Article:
Taking the Leap from Apps to Data Centers – Apple’s ‘Swift’ Programming Language
About eighteen months ago, the world was introduced to Swift, the new Apple-created programming language for App building. Swift was meant to make Apps easier for programmers to build, and it was well received. Big names in the technology world like LinkedIn, Vine, and Yahoo have embraced Swift as their App coding language of choice. Tiobe Index even ranked Swift in the top 15 of the Internet’s most popular languages.
A new challenge
But now that Swift has taken the App building community by storm, it’s looking for a new challenge. Now Swift is ready to take on the data centers that run applications and sites across the web. Sean Stephens announced his intention to further the reach of his pet programming language earlier this week when PerfectlySoft (Stephens’ new company) launched a version of Swift called “Perfect,” that runs on the back-end servers that power Swift built applications.
Easier App Development
Anyone who’s ever tried their hand at being the mythical “full-stack developer” can tell you that learning one language to control both the front- and back-end of App and website development would make their job infinitely easier. And that’s exactly the solution that Stephens’ wants to provide with Perfect. Currently, Perfect only runs on the OS X operating system, and while popular with the individual consumer market, OS X is far from the system of choice for most servers.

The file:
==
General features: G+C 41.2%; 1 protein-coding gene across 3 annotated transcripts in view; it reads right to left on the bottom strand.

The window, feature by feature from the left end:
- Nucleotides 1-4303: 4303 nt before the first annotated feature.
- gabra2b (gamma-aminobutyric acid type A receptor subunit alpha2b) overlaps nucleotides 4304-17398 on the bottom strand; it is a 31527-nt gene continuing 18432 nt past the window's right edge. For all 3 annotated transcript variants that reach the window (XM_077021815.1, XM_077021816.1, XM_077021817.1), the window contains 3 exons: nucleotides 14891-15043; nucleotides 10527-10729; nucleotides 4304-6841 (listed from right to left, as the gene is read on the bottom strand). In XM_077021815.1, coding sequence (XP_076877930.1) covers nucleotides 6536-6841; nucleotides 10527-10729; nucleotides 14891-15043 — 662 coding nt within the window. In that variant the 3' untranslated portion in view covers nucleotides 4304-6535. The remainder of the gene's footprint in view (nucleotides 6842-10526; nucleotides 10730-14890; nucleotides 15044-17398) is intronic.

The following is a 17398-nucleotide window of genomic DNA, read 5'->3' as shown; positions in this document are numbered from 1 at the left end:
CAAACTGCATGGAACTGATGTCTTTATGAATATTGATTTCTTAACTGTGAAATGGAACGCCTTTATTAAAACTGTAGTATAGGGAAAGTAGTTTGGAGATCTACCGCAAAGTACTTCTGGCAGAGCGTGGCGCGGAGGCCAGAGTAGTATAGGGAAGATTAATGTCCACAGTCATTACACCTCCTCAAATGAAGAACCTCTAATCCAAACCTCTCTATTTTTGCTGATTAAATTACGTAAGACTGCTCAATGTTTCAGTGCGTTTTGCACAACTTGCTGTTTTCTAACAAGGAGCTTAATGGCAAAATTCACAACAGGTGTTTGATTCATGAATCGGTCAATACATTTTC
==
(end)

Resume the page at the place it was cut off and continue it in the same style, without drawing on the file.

Growth and Development
Coders are increasingly using and demanding leaner, more efficient languages to help them build Apps that can handle massive amounts of traffic. GoogleGo, Rust, and Erlang are all current darlings of the tech crowd. Swift is a new language, and Perfect has barely left the nursery, but this is the playground it wants to rule.
Opinions of Swift
Adam Jacob, Chief of Technology Officer at Chef – a data center and software design and deployment company – says, “Swift feels similar to Rust. They give you a pretty expressive foundation that complies to pretty low-level code.” What that translates to in layman’s terms is speed. Expressive, low-level code makes building apps easier while allowing the software to operate on a level with the hardware, which equals high-speed operation.
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